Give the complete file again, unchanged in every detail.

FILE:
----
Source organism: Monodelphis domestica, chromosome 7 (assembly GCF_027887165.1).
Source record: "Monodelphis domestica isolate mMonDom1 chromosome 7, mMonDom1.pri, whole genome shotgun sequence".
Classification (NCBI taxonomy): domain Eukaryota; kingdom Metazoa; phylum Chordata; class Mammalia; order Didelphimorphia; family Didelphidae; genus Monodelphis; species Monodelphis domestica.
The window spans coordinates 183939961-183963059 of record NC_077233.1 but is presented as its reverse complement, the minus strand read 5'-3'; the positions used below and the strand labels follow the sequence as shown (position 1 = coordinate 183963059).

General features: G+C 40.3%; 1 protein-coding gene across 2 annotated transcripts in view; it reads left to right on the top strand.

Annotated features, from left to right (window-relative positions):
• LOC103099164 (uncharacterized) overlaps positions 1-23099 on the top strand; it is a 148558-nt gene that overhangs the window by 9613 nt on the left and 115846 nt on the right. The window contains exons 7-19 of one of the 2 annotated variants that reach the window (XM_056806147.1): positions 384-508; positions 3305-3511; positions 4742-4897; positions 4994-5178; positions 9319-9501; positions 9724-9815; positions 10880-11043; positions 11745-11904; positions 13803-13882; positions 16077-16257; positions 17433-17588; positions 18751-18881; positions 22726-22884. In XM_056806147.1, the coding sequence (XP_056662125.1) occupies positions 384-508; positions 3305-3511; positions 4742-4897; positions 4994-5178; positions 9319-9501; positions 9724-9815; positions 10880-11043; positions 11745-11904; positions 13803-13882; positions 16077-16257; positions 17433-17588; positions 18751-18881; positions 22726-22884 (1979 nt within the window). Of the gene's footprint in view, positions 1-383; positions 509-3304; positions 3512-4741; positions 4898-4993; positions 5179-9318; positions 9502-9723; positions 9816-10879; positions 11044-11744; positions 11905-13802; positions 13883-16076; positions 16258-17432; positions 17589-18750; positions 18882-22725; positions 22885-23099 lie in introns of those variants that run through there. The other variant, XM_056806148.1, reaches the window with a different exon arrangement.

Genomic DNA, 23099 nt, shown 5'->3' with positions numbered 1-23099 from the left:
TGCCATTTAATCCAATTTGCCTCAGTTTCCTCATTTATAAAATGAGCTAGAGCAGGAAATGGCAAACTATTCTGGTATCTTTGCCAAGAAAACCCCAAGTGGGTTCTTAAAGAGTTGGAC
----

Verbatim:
Source organism: Monodelphis domestica, chromosome 7 (assembly GCF_027887165.1).
Source record: "Monodelphis domestica isolate mMonDom1 chromosome 7, mMonDom1.pri, whole genome shotgun sequence".
Classification (NCBI taxonomy): domain Eukaryota; kingdom Metazoa; phylum Chordata; class Mammalia; order Didelphimorphia; family Didelphidae; genus Monodelphis; species Monodelphis domestica.
The window spans coordinates 183939961-183963059 of record NC_077233.1 but is presented as its reverse complement, the minus strand read 5'-3'; the positions used below and the strand labels follow the sequence as shown (position 1 = coordinate 183963059).

General features: G+C 40.3%; 1 protein-coding gene across 2 annotated transcripts in view; it reads left to right on the top strand.

Annotated features, from left to right (window-relative positions):
• LOC103099164 (uncharacterized) overlaps positions 1-23099 on the top strand; it is a 148558-nt gene that overhangs the window by 9613 nt on the left and 115846 nt on the right. The window contains exons 7-19 of one of the 2 annotated variants that reach the window (XM_056806147.1): positions 384-508; positions 3305-3511; positions 4742-4897; positions 4994-5178; positions 9319-9501; positions 9724-9815; positions 10880-11043; positions 11745-11904; positions 13803-13882; positions 16077-16257; positions 17433-17588; positions 18751-18881; positions 22726-22884. In XM_056806147.1, the coding sequence (XP_056662125.1) occupies positions 384-508; positions 3305-3511; positions 4742-4897; positions 4994-5178; positions 9319-9501; positions 9724-9815; positions 10880-11043; positions 11745-11904; positions 13803-13882; positions 16077-16257; positions 17433-17588; positions 18751-18881; positions 22726-22884 (1979 nt within the window). Of the gene's footprint in view, positions 1-383; positions 509-3304; positions 3512-4741; positions 4898-4993; positions 5179-9318; positions 9502-9723; positions 9816-10879; positions 11044-11744; positions 11905-13802; positions 13883-16076; positions 16258-17432; positions 17589-18750; positions 18882-22725; positions 22885-23099 lie in introns of those variants that run through there. The other variant, XM_056806148.1, reaches the window with a different exon arrangement.

Genomic DNA, 23099 nt, shown 5'->3' with positions numbered 1-23099 from the left:
TGCCATTTAATCCAATTTGCCTCAGTTTCCTCATTTATAAAATGAGCTAGAGCAGGAAATGGCAAACTATTCTGGTATCTTTGCCAAGAAAACCCCAAGTGGGTTCTTAAAGAGTTGGAC